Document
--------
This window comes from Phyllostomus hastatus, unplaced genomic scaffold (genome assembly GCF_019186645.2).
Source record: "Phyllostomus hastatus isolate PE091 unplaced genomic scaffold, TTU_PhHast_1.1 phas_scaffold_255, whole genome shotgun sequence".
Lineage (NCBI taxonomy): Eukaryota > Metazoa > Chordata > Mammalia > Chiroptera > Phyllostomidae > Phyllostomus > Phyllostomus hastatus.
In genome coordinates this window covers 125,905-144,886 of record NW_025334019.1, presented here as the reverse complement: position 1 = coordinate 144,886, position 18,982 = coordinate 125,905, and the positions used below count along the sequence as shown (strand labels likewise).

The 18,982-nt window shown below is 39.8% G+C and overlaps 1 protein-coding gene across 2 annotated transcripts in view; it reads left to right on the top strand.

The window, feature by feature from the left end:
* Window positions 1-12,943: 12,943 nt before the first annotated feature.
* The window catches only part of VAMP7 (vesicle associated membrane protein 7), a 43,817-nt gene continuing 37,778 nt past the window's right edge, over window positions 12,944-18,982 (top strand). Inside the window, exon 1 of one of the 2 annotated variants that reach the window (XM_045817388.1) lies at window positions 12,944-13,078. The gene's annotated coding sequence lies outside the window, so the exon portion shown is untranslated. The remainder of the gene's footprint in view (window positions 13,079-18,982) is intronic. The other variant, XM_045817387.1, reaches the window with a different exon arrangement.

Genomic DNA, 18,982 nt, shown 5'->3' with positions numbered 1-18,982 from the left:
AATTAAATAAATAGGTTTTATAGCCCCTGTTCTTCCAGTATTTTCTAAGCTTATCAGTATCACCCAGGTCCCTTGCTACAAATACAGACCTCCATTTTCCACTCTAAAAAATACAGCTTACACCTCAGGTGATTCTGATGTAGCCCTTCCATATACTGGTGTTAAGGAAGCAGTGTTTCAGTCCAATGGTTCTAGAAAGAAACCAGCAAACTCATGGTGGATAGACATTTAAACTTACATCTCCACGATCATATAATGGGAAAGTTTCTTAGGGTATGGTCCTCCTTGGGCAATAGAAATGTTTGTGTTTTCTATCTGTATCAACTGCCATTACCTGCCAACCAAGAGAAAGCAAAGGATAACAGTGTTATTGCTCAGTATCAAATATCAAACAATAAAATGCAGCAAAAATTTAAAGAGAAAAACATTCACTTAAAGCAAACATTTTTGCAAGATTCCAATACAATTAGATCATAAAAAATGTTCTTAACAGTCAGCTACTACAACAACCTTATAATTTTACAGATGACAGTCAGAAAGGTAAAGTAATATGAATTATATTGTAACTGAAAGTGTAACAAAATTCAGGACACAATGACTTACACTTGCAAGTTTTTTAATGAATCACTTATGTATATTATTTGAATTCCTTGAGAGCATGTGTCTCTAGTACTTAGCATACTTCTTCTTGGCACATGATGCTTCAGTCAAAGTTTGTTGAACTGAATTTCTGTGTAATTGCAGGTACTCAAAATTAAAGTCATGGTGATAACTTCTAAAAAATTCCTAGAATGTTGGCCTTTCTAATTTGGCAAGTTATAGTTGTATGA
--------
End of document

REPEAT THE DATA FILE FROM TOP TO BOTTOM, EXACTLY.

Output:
This window comes from Phyllostomus hastatus, unplaced genomic scaffold (genome assembly GCF_019186645.2).
Source record: "Phyllostomus hastatus isolate PE091 unplaced genomic scaffold, TTU_PhHast_1.1 phas_scaffold_255, whole genome shotgun sequence".
Lineage (NCBI taxonomy): Eukaryota > Metazoa > Chordata > Mammalia > Chiroptera > Phyllostomidae > Phyllostomus > Phyllostomus hastatus.
In genome coordinates this window covers 125,905-144,886 of record NW_025334019.1, presented here as the reverse complement: position 1 = coordinate 144,886, position 18,982 = coordinate 125,905, and the positions used below count along the sequence as shown (strand labels likewise).

The 18,982-nt window shown below is 39.8% G+C and overlaps 1 protein-coding gene across 2 annotated transcripts in view; it reads left to right on the top strand.

The window, feature by feature from the left end:
* Window positions 1-12,943: 12,943 nt before the first annotated feature.
* The window catches only part of VAMP7 (vesicle associated membrane protein 7), a 43,817-nt gene continuing 37,778 nt past the window's right edge, over window positions 12,944-18,982 (top strand). Inside the window, exon 1 of one of the 2 annotated variants that reach the window (XM_045817388.1) lies at window positions 12,944-13,078. The gene's annotated coding sequence lies outside the window, so the exon portion shown is untranslated. The remainder of the gene's footprint in view (window positions 13,079-18,982) is intronic. The other variant, XM_045817387.1, reaches the window with a different exon arrangement.

Genomic DNA, 18,982 nt, shown 5'->3' with positions numbered 1-18,982 from the left:
AATTAAATAAATAGGTTTTATAGCCCCTGTTCTTCCAGTATTTTCTAAGCTTATCAGTATCACCCAGGTCCCTTGCTACAAATACAGACCTCCATTTTCCACTCTAAAAAATACAGCTTACACCTCAGGTGATTCTGATGTAGCCCTTCCATATACTGGTGTTAAGGAAGCAGTGTTTCAGTCCAATGGTTCTAGAAAGAAACCAGCAAACTCATGGTGGATAGACATTTAAACTTACATCTCCACGATCATATAATGGGAAAGTTTCTTAGGGTATGGTCCTCCTTGGGCAATAGAAATGTTTGTGTTTTCTATCTGTATCAACTGCCATTACCTGCCAACCAAGAGAAAGCAAAGGATAACAGTGTTATTGCTCAGTATCAAATATCAAACAATAAAATGCAGCAAAAATTTAAAGAGAAAAACATTCACTTAAAGCAAACATTTTTGCAAGATTCCAATACAATTAGATCATAAAAAATGTTCTTAACAGTCAGCTACTACAACAACCTTATAATTTTACAGATGACAGTCAGAAAGGTAAAGTAATATGAATTATATTGTAACTGAAAGTGTAACAAAATTCAGGACACAATGACTTACACTTGCAAGTTTTTTAATGAATCACTTATGTATATTATTTGAATTCCTTGAGAGCATGTGTCTCTAGTACTTAGCATACTTCTTCTTGGCACATGATGCTTCAGTCAAAGTTTGTTGAACTGAATTTCTGTGTAATTGCAGGTACTCAAAATTAAAGTCATGGTGATAACTTCTAAAAAATTCCTAGAATGTTGGCCTTTCTAATTTGGCAAGTTATAGTTGTATGA